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DeepZooming with FractInt

FractInt now has this amazing capability to zoom into unbelievable depths, with precision up to 1600 decimal digits.   So you can now look for new and unique fractal regions at previously unheard of scale.   The trick is not to get carried away with just zooming in, where you can get lost in infinite whorls of self-similarity, but to carefully step from minibrot to minibrot, looking for new levels of complexity and detail.   I took a shot at it and produced the following image.   I thought that the fine filigree structure was fascinating.

Deep Zoom image

The region is in a spiral, but not too deeply and the precision is about 18 decimal digits.   It is not even seriously testing the arbitrary precision math, but the full size image still managed to take about 3 weeks to compute on my 486DX/66 computer.   This is primarily due to the high iteration limit and the image resolution of 1024x768 for the full-size image.   It was my first attempt to achieve the dubious honour of watching FractInt inform me that my image took too long to compute.   I did not quite succeed.   I was about three days short of the required lapsed time, but I seriously taxed my own limits in creating it.   That is a long time to wait for one image.   Hat's off to those with the personal fortitude to explore deeper and wait longer.

Wes Loewer <>, the one who programmed the arbitrary precision math routines into FractInt, has sent me his deepest zooming effort.   It is a 1.0e1500 zoom into a self similar region at the very top of the Mset in the region of (0.0, 1.0).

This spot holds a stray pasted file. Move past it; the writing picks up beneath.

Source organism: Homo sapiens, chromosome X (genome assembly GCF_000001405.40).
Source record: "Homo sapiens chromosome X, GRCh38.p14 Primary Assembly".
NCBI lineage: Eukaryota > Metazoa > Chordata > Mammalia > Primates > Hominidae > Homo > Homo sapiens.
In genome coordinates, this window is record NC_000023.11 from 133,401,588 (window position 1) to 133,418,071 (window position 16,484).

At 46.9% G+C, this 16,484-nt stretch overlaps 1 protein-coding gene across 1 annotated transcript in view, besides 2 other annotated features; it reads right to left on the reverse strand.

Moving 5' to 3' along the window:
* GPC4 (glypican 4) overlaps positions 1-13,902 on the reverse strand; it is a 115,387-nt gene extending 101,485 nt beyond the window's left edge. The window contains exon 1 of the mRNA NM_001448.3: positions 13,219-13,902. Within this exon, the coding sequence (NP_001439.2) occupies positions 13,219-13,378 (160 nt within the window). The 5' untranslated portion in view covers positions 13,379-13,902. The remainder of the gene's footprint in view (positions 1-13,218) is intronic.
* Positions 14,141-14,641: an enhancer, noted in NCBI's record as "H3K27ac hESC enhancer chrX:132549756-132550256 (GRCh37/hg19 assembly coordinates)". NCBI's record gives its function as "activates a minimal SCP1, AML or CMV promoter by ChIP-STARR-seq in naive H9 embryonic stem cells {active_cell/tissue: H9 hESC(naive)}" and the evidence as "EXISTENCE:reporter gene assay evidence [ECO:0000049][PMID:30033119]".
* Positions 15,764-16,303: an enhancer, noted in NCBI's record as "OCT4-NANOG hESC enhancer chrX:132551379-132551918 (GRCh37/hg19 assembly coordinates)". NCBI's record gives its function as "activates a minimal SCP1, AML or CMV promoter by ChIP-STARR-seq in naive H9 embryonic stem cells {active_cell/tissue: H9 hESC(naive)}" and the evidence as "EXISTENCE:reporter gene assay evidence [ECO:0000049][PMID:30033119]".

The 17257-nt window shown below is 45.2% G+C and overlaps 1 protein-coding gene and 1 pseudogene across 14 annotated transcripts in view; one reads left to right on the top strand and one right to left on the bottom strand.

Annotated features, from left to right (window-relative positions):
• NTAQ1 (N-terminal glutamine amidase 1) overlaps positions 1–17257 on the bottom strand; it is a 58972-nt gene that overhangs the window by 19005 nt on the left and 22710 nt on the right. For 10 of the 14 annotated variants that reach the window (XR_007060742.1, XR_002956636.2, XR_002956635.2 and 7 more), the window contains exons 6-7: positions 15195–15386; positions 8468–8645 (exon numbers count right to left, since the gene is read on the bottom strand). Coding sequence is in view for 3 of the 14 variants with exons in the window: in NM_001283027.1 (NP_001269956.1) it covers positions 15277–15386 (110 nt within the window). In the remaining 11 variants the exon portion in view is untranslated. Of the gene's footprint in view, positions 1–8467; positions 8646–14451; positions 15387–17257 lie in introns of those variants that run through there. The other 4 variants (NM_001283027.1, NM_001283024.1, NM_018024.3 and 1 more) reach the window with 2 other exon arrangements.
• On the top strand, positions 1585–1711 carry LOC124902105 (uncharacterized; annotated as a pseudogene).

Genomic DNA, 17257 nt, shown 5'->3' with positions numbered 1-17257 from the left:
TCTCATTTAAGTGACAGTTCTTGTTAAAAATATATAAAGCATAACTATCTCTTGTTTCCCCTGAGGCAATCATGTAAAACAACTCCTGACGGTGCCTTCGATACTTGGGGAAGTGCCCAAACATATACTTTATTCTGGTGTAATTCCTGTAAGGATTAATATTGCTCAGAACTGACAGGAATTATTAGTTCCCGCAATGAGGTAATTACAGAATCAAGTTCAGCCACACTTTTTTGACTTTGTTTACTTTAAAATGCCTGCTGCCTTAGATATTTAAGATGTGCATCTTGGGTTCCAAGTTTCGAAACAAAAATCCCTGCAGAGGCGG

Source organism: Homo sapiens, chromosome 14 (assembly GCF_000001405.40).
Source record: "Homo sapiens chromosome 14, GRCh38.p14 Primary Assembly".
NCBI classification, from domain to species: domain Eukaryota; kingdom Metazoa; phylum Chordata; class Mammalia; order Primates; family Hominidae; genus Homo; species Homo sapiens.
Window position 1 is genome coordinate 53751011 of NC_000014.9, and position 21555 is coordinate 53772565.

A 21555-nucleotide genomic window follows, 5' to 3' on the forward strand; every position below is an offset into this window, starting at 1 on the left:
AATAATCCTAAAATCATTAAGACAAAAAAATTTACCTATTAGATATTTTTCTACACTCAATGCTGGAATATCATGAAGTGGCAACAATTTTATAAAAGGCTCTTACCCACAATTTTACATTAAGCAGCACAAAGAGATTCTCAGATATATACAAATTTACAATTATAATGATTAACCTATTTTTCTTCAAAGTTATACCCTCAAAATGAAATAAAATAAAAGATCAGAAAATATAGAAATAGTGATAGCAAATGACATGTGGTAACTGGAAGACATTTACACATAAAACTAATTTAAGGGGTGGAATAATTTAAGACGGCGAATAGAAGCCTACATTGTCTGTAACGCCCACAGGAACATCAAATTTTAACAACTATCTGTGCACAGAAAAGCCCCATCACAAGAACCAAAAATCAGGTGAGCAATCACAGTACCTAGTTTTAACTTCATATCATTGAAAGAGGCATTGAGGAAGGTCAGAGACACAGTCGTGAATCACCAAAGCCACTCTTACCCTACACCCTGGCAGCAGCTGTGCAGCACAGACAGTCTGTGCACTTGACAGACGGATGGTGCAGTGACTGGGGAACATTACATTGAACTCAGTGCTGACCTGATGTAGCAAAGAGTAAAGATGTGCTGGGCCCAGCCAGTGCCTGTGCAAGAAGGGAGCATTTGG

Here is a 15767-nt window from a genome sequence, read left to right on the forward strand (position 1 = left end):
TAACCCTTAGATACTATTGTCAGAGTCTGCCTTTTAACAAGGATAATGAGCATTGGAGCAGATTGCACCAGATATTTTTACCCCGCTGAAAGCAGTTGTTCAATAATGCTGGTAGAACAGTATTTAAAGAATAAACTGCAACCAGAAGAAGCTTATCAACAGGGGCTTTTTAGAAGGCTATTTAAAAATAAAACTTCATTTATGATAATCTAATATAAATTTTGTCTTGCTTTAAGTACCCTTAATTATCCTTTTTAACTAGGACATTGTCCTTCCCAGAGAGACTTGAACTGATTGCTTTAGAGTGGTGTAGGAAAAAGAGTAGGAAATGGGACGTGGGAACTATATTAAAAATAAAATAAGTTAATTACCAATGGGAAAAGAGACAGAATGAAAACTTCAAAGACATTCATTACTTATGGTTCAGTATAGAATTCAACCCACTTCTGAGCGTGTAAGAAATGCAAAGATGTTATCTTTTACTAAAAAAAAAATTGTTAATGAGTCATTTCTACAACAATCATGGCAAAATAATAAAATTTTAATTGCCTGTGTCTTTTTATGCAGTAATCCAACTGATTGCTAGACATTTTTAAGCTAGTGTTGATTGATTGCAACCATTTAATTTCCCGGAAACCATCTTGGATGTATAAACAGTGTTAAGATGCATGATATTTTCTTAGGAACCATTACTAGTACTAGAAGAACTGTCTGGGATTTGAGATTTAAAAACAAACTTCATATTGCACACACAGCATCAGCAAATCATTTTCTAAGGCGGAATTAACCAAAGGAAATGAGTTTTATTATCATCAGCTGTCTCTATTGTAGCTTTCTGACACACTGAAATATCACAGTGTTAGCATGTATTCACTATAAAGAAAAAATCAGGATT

Top 1500s image

This version is a GIF87a format and I use it here as it is a much smaller file due to a better compression with a reduced palette than the original GIF89a version that contains the FractInt information.   The two images are almost identical and the only reason to download the GIF89a version would be to load it into FractInt and keep zooming or to actually see FractInt report an image that took 7 weeks, 2 days, 8 hours, 15 minutes, 33.50 seconds of actual running time to compute on a 486sx/25 system.   It was calculated using a boundary trace mode that help reduce the calculation time.   Only about 20% of the pixels in this image needed to be computed using this algorithm of a FractInt .PAR entry:

      top-mag1500      { ; a really really deep zoom        Wesley Loewer
                         ; highly self similar
                         ; took over 1200 hours at 320x240 on a 486sx/25
        reset=1920 type=mandel passes=b center-mag=0.0/1.0/1e+1500
        maxiter=15000  }

Learn more about Wes's efforts in exploring self-similarity in the M-set in this area and view a couple of .FLI animations he has created.   [NEW]

Horizontal Hold image

I used Dewey Odhner's <> original parameter file of the Horizontal-Hold image to generate this fractal.   It caused a reasonable amount of consternation on the sci.fractals UseNet Newsgroup.   Noone had seen anything quite like this before and some people thought that FractInt's deepzooming feature was broken.   This was modified slightly from the original.   It uses 1-pass mode with periodicity turned off and has a different palette, but it should give you an idea why we were all concerned.

Horiz. Hold image

Bengt Månsson <> backed out a little bit and found this reassuring geometric structure nearby and we all relaxed again.

See more of Bengt's Deepzooming Adventures into the Mset.

Another version of the horzontal-hold image was created by Serge Moes <>

big Horiz. Hold image